Thursday, September 13, 2012

Orpiment vs. Stavesacre


Nomenclature: Orpiment, arsenic yellow; the synthetic product is called king's yellow. Vitruvius and Pliny sometimes gave it the confusing name sandaraca (from sandarac, a resin extracted from conifers). (French: jaune d' arsenic; German: Auripigment, Rauschrot.)

Appearance: From pale, lemon yellow to reddish-yellow.

Group and origin: Natural mineral pigment; also made artificially.

Chemical composition: Sulfide of arsenic As2S3

Texture: Relatively large, soft, rhombic crystals.

Permanence: According to tradition, permanent in tempera; Raehlmann claimed to have found it on Pompeian walls.

Compatability: Since it is a sulfur compound, it has only limited capability with other pigments; Doerner therefore recommended isolating it between resin layers. According to Raehlman, painters of the Bellini school in the beginning of the sixteenth century mixed the pigment with lapis lazuli to make green.

Fastness to media: Modern data are not available; said to have been used successfully in oil and aqueous techniques, even in lime.

Hiding power: Probably good; common in glue and egg-tempera up to the Renaissance.

Transparency: --

Toxicity: Extremely poisonous, being an arsenic compound (toxicity rating 1).

Commercial grades: Has not been available commercially for some time; only found on ocassionally in pigment collections.

Tests: Only by competent chemists.

History: According to Eibner the mineral is mined in Asia MInor near the river Hypanes. Vitruvius (Book VII, Chapter 7.5) and Pliny (Book XXXIII, Chapter 79) describe auripigmentum (from aurum, meaning gold, because of its pale, golden color) and its production from ore mines.

Application: In glue and egg-tempera; also on lime plaster. It is uncertain whether the pigment can be used in oil.

Further remarks: Owing to the scarcity of bright yellow pigments, orpiment probably played an important role from antiquity to the Renaissance. As we still lack a systematic history of the materials of painting with reliable data based on modern scientific methods, our knowledge of orpiment and the related red realgar is still far from complete.

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Botanical: Delphinium staphisagria (LINN.)

Family: N.O. Ranunculaceae


Part Used: Seeds.

HabitatAsia Minor and Europe.

Stavesacre is a species of Larkspur, a stout, erect herb attaining 4 feet in height, indigenous to Asia Minor and southern Europe. It is cultivated in France and Italy, our supplies having before the War been drawn chiefly from Trieste and from the south of Italy.

Stavesacre was well known to both the Greeks and Romans. Dioscorides mentions it, and Pliny describes its use as a parasiticide. It continued to be extensively employed throughout the Middle Ages.
This Delphinium is an annual, with a hairy stem and hairy palmate leaves, composed of five to seven oblong lobes, which have frequently one or two acute indentures on their sides. The flowers form a loose spike at the upper part of the stalk, each on a short peduncle, and are of a pale-blue or purple colour.

Cultivation: The seeds of this species should be sown in April, where the plants are intended to remain and require no special treatment, growing in almost any soil or situation, but the plants are most luxuriant when given a deep, yellow loam, well enriched with rotted manure and fairly moist. They should be thinned to a distance of 2 feet apart.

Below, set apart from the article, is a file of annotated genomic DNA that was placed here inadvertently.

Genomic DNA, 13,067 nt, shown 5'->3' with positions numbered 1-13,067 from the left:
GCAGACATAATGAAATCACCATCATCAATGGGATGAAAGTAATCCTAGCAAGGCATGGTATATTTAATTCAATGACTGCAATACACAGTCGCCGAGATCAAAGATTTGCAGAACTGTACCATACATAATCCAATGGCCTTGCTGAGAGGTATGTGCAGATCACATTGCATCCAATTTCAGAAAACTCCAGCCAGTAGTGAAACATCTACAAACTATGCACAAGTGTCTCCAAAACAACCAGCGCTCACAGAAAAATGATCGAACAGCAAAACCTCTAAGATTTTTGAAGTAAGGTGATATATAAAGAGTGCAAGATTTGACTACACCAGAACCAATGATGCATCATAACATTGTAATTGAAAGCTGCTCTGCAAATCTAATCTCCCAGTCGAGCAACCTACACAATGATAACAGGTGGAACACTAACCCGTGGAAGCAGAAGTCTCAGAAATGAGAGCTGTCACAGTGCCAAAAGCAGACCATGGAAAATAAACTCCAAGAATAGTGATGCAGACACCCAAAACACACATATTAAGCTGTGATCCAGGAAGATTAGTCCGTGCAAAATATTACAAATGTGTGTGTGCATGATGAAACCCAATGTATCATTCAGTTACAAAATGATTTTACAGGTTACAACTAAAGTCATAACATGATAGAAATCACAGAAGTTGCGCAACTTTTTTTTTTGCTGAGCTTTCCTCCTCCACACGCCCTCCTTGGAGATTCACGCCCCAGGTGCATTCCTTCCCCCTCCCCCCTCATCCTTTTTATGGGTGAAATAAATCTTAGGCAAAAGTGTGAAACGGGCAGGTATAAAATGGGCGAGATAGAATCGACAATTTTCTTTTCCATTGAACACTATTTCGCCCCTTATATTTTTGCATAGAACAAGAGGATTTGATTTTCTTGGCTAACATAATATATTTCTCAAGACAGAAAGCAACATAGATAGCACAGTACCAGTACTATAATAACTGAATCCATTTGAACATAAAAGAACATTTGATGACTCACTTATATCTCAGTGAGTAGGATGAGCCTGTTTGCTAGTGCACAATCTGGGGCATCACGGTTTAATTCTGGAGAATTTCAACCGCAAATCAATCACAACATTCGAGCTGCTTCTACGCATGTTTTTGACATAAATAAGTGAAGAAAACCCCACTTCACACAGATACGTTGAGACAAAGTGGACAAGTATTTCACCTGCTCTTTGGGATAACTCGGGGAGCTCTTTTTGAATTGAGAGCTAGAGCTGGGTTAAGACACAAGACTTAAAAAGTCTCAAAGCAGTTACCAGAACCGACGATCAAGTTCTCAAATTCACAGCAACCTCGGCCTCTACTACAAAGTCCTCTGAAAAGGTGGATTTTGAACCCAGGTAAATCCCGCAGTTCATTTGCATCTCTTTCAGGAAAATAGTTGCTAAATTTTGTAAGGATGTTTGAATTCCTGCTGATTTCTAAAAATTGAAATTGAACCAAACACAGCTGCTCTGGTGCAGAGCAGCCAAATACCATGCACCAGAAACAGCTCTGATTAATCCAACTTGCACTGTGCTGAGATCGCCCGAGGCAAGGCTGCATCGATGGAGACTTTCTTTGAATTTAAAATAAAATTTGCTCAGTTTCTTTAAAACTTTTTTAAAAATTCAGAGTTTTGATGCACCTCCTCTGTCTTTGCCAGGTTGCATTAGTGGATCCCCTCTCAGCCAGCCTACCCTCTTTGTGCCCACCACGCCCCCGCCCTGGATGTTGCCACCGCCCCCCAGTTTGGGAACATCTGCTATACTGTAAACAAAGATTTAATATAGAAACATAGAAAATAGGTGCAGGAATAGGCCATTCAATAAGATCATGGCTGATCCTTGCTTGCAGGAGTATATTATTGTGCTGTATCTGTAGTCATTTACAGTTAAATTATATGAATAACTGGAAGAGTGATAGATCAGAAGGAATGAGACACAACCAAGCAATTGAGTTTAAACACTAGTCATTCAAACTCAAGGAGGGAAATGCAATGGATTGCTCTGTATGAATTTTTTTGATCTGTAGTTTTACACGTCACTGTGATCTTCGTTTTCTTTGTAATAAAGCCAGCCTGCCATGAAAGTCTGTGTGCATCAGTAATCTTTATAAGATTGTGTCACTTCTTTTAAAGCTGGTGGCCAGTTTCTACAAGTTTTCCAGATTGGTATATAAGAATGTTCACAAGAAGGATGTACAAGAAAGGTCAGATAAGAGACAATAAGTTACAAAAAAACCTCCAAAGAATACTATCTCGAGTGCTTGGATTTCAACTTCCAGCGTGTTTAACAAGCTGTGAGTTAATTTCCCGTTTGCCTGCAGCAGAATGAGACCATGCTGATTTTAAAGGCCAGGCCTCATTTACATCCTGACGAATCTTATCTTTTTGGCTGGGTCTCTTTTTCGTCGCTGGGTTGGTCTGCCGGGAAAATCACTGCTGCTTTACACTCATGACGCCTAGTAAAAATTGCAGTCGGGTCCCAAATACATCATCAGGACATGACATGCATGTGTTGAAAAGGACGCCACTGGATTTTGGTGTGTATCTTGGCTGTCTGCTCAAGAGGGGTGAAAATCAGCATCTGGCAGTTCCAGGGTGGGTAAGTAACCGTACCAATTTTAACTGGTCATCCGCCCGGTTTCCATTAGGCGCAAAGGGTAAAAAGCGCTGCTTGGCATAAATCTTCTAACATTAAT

Part UsedThe dried, ripe seeds. Shake the seeds out of the pods on trays and spread them out to dry in the sun. Then pack away in airtight boxes or tins. The dried, ripe seeds are brown when fresh, changing to a dull, earthy colour on keeping. In shape they are irregularly quadrangular, one side being curved and larger than the others, and the surface of the seed is wrinkled and pitted. They average about 6 mm. (nearly 1/4 inch) long and rather less in width, ten weighing about 6 grains. The seed coat is nearly tasteless, but the endosperm is oily and has a bitter and acrid taste. The seeds have no marked colour.

Constituents: The chief constituents of Stavesacre seeds are from 20 to 25 per cent of alkaloidal matter, which consists chiefly of the bitter, acrid, crystalline, alkaloid Delphinine, an irritant poison, and a second crystalline alkaloid named Delphisine, and the amorphous alkaloid Delphinoidine. Less important are staphisagroine, of which traces only are present, and staphisagrine, which appears to be a mixture of the first three elements.

Medicinal Action and UsesVermifuge and vermin-destroying. Stavesacre seeds are extremely poisonous and are only used as a parasiticide to kill pediculi, chiefly in the form of the official ointment, the expressed oil, the powdered seeds, or an acid aqueous extract containing the alkaloids.
These seeds are so violently emetic and cathartic that they are rarely given internally, though the powdered seeds have been given as a purge for dropsy, in very small quantities at first and increased till the effect is produced. The dose at first should not exceed 2 or 3 grains, given in powder or decoction, but the administration of the drug must always be accompanied by great caution, as staphisagrine paralyses the motor nerves like curare.
The seeds are used as an external application to some cutaneous eruptions, the decoction, applied with a linen rag, being effectual in curing the itch. It is made by boiling the seeds in water.
Delphinine has also been employed similarly to aconite, both internally and externally, for neuralgia. It resembles aconite in causing slowness of pulse and respiration, paralysis of the spinal cord and death from asphyxia. By depressing the action of the spinal cord it arrests the convulsions caused by strychnine.

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